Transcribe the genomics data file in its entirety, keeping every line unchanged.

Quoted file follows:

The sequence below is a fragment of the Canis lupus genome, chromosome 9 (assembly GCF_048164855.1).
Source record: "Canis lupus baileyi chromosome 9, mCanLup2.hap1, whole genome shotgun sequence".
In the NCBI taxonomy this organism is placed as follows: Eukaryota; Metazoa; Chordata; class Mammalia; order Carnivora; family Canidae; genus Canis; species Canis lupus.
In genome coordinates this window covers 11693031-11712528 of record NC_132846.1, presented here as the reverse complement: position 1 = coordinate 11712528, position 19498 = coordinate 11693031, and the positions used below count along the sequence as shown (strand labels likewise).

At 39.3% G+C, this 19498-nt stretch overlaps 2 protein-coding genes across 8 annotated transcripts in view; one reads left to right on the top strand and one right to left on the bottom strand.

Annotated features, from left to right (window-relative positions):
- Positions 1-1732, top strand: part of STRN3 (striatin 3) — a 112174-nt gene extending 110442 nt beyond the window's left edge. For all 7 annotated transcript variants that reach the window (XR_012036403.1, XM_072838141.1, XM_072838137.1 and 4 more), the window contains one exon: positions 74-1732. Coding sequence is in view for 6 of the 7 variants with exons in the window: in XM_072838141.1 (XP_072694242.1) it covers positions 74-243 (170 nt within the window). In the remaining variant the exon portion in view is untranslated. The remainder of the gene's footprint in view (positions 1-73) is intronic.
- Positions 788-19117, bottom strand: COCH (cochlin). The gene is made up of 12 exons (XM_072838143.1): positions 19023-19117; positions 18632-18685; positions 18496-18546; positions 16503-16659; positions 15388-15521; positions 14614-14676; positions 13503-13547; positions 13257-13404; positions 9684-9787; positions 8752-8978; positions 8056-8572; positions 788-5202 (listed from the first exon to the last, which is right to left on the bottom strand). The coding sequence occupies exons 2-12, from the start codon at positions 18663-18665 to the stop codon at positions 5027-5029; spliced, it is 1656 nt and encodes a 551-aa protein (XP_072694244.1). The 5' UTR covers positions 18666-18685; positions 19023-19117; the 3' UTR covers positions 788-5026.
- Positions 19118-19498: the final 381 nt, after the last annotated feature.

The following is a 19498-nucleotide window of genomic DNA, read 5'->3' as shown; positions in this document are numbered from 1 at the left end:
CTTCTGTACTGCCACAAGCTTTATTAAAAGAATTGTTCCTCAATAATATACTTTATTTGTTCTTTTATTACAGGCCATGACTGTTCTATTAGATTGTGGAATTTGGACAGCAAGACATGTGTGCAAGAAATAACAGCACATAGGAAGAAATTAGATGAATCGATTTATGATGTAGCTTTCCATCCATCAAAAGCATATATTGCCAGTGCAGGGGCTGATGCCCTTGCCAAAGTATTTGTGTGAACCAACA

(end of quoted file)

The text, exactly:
The sequence below is a fragment of the Canis lupus genome, chromosome 9 (assembly GCF_048164855.1).
Source record: "Canis lupus baileyi chromosome 9, mCanLup2.hap1, whole genome shotgun sequence".
In the NCBI taxonomy this organism is placed as follows: Eukaryota; Metazoa; Chordata; class Mammalia; order Carnivora; family Canidae; genus Canis; species Canis lupus.
In genome coordinates this window covers 11693031-11712528 of record NC_132846.1, presented here as the reverse complement: position 1 = coordinate 11712528, position 19498 = coordinate 11693031, and the positions used below count along the sequence as shown (strand labels likewise).

At 39.3% G+C, this 19498-nt stretch overlaps 2 protein-coding genes across 8 annotated transcripts in view; one reads left to right on the top strand and one right to left on the bottom strand.

Annotated features, from left to right (window-relative positions):
- Positions 1-1732, top strand: part of STRN3 (striatin 3) — a 112174-nt gene extending 110442 nt beyond the window's left edge. For all 7 annotated transcript variants that reach the window (XR_012036403.1, XM_072838141.1, XM_072838137.1 and 4 more), the window contains one exon: positions 74-1732. Coding sequence is in view for 6 of the 7 variants with exons in the window: in XM_072838141.1 (XP_072694242.1) it covers positions 74-243 (170 nt within the window). In the remaining variant the exon portion in view is untranslated. The remainder of the gene's footprint in view (positions 1-73) is intronic.
- Positions 788-19117, bottom strand: COCH (cochlin). The gene is made up of 12 exons (XM_072838143.1): positions 19023-19117; positions 18632-18685; positions 18496-18546; positions 16503-16659; positions 15388-15521; positions 14614-14676; positions 13503-13547; positions 13257-13404; positions 9684-9787; positions 8752-8978; positions 8056-8572; positions 788-5202 (listed from the first exon to the last, which is right to left on the bottom strand). The coding sequence occupies exons 2-12, from the start codon at positions 18663-18665 to the stop codon at positions 5027-5029; spliced, it is 1656 nt and encodes a 551-aa protein (XP_072694244.1). The 5' UTR covers positions 18666-18685; positions 19023-19117; the 3' UTR covers positions 788-5026.
- Positions 19118-19498: the final 381 nt, after the last annotated feature.

The following is a 19498-nucleotide window of genomic DNA, read 5'->3' as shown; positions in this document are numbered from 1 at the left end:
CTTCTGTACTGCCACAAGCTTTATTAAAAGAATTGTTCCTCAATAATATACTTTATTTGTTCTTTTATTACAGGCCATGACTGTTCTATTAGATTGTGGAATTTGGACAGCAAGACATGTGTGCAAGAAATAACAGCACATAGGAAGAAATTAGATGAATCGATTTATGATGTAGCTTTCCATCCATCAAAAGCATATATTGCCAGTGCAGGGGCTGATGCCCTTGCCAAAGTATTTGTGTGAACCAACA